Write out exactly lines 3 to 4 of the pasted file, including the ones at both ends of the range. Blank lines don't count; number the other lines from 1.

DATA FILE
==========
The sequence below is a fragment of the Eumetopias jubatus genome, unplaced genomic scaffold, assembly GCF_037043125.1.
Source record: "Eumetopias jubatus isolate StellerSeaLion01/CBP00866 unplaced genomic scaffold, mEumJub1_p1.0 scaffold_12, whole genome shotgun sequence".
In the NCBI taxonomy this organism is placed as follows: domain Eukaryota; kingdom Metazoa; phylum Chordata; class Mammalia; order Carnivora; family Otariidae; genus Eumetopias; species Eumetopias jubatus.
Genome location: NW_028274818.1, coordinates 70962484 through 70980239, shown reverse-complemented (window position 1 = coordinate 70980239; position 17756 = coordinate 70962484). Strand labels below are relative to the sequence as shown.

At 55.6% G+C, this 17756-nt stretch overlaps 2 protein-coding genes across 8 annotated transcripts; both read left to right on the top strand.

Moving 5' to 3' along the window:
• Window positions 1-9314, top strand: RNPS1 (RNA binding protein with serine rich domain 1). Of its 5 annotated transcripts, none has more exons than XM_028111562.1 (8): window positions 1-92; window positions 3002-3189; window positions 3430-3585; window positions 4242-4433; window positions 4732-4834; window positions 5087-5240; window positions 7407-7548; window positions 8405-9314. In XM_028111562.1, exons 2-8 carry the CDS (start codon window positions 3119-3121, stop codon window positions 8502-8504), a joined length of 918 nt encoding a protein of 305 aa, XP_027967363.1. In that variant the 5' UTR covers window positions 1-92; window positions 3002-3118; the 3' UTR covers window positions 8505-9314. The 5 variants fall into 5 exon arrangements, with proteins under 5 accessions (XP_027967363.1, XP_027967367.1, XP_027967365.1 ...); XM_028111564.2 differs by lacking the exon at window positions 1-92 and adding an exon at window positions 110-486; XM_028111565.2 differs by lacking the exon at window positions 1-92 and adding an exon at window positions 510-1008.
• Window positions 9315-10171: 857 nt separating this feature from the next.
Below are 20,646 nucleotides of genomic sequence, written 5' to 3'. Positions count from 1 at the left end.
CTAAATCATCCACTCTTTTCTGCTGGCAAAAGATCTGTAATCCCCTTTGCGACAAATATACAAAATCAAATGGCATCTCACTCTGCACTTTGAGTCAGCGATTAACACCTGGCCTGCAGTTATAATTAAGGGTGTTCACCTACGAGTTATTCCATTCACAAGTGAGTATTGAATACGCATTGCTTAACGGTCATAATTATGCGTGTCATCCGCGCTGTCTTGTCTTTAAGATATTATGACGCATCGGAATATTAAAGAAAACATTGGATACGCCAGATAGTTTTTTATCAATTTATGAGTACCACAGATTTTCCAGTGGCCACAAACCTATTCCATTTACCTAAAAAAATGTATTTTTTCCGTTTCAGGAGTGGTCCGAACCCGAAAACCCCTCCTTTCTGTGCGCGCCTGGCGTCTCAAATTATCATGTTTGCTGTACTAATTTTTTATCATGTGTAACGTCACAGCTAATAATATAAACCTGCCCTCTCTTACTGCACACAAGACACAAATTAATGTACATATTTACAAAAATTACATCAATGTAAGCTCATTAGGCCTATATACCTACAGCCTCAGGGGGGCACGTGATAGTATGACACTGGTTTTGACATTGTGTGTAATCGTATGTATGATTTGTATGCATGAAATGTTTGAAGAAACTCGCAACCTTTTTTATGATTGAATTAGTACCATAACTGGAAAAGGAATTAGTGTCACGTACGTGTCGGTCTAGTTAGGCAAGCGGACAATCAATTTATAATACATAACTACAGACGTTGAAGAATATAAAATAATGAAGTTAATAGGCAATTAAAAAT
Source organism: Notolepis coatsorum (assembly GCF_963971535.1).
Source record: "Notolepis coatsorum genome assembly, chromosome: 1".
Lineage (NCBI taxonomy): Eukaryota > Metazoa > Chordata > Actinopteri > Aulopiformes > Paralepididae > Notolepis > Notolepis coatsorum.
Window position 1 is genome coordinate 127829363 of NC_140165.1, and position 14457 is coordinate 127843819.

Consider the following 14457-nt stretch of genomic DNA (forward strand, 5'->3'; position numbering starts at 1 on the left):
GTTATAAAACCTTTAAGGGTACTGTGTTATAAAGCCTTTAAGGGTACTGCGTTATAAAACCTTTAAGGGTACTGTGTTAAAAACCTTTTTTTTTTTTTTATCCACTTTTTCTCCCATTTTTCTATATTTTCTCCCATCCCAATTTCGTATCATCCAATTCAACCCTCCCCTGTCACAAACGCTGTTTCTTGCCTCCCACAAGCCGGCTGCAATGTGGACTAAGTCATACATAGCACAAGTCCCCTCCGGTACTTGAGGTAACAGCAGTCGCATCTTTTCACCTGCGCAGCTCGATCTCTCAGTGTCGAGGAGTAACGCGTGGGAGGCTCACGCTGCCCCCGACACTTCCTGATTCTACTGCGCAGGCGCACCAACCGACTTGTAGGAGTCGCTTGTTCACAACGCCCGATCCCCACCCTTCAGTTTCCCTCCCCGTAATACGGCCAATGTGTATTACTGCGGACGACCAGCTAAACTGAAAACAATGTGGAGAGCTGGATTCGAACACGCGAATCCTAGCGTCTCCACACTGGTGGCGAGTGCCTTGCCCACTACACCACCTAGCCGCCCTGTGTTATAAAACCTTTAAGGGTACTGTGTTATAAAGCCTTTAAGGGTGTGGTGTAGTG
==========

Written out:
In the NCBI taxonomy this organism is placed as follows: domain Eukaryota; kingdom Metazoa; phylum Chordata; class Mammalia; order Carnivora; family Otariidae; genus Eumetopias; species Eumetopias jubatus.
Genome location: NW_028274818.1, coordinates 70962484 through 70980239, shown reverse-complemented (window position 1 = coordinate 70980239; position 17756 = coordinate 70962484). Strand labels below are relative to the sequence as shown.